There are many reasons that someone needs to specialize in teaching Alexander Technique to this group of people who are speakers.

  • Appeals for ethics should not be merely an Internet fad on a video.
  • Persuasiveness ability hits the heart of the source of every social service livelihood, sense of duty, community participation and personal ethic.
  • Learning speaking ability should be more commonly offered, as it listed as the number one fear of the highest percentage.
  • Imagine the person who comes to the end of their rope from the disappointments of being an activist saying, “Well, at least I learned Alexander Technique from all of that.”

Isn’t there an Alexander Technique teacher in each country who could address the challenges of supporting activists? Out there must be at least one Alexander Technique teacher who could devote their life to specializing in helping regular citizens with a burning desire for social justice to become better at doing it.

 

 

 

 

 

 

 

 

 

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The desire to do something that matters in an enjoyable way seems to be at the core of learning Alexander Technique.  – Jean Louis-Rodrigues in 1982

Today I wanted to write a bit about why “Chairwork” became a classic way of teaching Alexander Technique.  Classically, Alexander Technique was taught to me by having me sit in a chair and stand again over it, over and over and over…for years. The priorities of chair work are to rise from the chair and sit in it again while being effortlessly in balance within any part of the motion.

Now that I am the teacher, I don’t choose to teach using that form as a teaching activity. For me, this was because there are good reasons I discovered later to not repeat anything over and over.  Plus, having the student choose the action was more fun. It matched F.M. Alexander’s motive to make a hobby, art or passion of his possible and to continue learning what he wanted to be doing indefinitely, despite his serious problem issues that came from his own breathing issues and misunderstanding his teachers.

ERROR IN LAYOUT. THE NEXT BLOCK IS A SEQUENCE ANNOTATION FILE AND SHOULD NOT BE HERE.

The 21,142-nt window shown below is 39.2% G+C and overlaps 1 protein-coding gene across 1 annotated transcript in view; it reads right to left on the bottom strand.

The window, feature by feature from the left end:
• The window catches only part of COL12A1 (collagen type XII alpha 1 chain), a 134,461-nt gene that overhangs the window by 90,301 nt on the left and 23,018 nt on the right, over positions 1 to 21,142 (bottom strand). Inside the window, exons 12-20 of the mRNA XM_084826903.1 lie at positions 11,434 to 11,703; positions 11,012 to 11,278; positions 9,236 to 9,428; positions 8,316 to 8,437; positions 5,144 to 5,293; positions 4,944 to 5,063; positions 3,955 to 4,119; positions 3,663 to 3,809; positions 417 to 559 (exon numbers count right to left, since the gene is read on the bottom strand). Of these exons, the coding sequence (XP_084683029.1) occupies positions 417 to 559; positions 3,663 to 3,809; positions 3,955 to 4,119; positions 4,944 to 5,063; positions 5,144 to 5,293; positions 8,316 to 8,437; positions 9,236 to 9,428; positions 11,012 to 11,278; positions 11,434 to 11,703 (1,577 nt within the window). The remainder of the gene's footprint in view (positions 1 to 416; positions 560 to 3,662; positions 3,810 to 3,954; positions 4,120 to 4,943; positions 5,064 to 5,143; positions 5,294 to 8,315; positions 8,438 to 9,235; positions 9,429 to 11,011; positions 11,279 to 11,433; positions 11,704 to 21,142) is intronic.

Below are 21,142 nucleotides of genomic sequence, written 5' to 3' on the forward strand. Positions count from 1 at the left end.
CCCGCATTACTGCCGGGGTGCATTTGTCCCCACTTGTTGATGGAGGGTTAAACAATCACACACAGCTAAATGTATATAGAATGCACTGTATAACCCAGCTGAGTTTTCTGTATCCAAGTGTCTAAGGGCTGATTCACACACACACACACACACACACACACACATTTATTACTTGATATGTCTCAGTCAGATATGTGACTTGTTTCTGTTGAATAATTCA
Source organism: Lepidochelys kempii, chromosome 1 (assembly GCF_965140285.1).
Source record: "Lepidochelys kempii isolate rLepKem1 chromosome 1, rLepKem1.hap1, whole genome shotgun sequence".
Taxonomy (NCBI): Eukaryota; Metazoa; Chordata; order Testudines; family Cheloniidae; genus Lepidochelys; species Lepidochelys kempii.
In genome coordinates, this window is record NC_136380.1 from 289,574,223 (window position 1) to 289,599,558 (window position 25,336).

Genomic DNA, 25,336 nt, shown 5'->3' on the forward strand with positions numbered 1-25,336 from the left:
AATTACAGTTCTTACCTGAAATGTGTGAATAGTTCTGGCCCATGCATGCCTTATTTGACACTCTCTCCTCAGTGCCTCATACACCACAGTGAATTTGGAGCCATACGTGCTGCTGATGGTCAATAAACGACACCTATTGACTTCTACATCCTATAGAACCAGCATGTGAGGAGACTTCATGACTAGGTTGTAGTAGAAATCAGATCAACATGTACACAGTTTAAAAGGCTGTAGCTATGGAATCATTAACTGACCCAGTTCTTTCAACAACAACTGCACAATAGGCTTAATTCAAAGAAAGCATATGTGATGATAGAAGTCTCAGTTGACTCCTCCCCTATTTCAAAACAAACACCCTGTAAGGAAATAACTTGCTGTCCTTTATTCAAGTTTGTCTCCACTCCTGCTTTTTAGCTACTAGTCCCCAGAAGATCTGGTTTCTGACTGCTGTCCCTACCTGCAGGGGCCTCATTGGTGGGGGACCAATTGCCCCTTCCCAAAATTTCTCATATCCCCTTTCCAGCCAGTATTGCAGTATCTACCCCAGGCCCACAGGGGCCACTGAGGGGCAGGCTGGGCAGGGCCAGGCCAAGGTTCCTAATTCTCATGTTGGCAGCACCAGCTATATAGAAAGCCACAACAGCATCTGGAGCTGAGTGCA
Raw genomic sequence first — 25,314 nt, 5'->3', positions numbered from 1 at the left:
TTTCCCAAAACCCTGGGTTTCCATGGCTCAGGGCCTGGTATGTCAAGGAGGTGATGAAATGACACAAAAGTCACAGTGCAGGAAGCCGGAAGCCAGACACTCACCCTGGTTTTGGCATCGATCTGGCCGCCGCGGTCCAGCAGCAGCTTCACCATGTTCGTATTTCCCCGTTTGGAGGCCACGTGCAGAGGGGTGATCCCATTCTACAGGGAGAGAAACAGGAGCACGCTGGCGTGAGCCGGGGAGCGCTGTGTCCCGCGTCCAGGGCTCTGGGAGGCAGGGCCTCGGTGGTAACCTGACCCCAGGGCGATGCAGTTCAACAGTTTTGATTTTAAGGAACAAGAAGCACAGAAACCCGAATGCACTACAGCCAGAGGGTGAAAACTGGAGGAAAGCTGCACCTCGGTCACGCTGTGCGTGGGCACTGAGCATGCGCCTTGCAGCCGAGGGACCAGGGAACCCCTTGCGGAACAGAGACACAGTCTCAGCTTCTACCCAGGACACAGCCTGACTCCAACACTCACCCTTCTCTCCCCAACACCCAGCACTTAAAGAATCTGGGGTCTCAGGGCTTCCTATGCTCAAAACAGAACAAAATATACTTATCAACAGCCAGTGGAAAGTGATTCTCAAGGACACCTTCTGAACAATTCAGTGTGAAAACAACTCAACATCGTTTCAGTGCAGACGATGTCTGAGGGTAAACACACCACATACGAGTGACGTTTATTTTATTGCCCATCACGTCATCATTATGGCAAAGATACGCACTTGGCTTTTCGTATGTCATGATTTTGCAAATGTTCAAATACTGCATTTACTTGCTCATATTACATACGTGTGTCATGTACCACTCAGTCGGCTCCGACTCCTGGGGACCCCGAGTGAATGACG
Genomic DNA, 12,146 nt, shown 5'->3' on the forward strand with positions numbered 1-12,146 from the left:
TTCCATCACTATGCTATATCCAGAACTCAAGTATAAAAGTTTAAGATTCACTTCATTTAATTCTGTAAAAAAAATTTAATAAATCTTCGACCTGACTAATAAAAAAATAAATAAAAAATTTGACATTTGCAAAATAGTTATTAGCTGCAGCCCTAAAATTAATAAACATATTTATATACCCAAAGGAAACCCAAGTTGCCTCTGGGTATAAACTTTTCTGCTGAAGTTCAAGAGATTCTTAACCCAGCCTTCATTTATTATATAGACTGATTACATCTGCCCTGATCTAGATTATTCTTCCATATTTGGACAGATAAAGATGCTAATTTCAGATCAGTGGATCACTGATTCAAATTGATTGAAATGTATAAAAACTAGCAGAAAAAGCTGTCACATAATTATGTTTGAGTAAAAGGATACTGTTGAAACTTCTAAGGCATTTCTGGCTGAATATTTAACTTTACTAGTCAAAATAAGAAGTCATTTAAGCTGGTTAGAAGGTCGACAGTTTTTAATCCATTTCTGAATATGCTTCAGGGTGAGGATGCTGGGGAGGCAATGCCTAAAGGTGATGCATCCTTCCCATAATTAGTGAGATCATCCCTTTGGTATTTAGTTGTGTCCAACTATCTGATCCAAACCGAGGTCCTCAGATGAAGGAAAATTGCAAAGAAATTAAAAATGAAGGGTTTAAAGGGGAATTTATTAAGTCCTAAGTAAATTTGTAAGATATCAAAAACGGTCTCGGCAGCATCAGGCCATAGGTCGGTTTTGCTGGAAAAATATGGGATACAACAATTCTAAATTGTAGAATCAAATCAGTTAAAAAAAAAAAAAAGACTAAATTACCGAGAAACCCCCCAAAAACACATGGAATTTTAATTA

Alexander Technique is an indirect, abstract discipline. It is meant to be applied to whatever you’d like to improve by making anything you’re doing easier to do. For instance, people who are far from being able to look anywhere near “normal” posture can be doing A.T.

One of the misunderstandings that students have with chair work is to mistake the content for the activity, to think Alexander Technique was “sit up straight school.” There is no “ideal posture.” Anyone can do Alexander Technique well, even if they are physically bone-twisted from multiple other injuries or chronic diseases. A.T. teaches how to make happen an intentional response to change oneself. This is usually for the goal of moving effortlessly, but for an actor that priority would be “to be in character.  To do this, we need to use some sort of physical example so it can be shown factually we did as we intended…even if that outward action is lying on the floor to take a break, to solve a maths problem, dig a hole or to gimp across the street while the light is still green.

The classic A.T. teacher’s selection of the action of sitting a chair and standing as the medium for teaching is pretty much arbitrary. It was probably selected from having limited space for teaching originally.  It was preserved as a form for teaching probably because of the tremendous respect of students for their first generation Alexander teachers.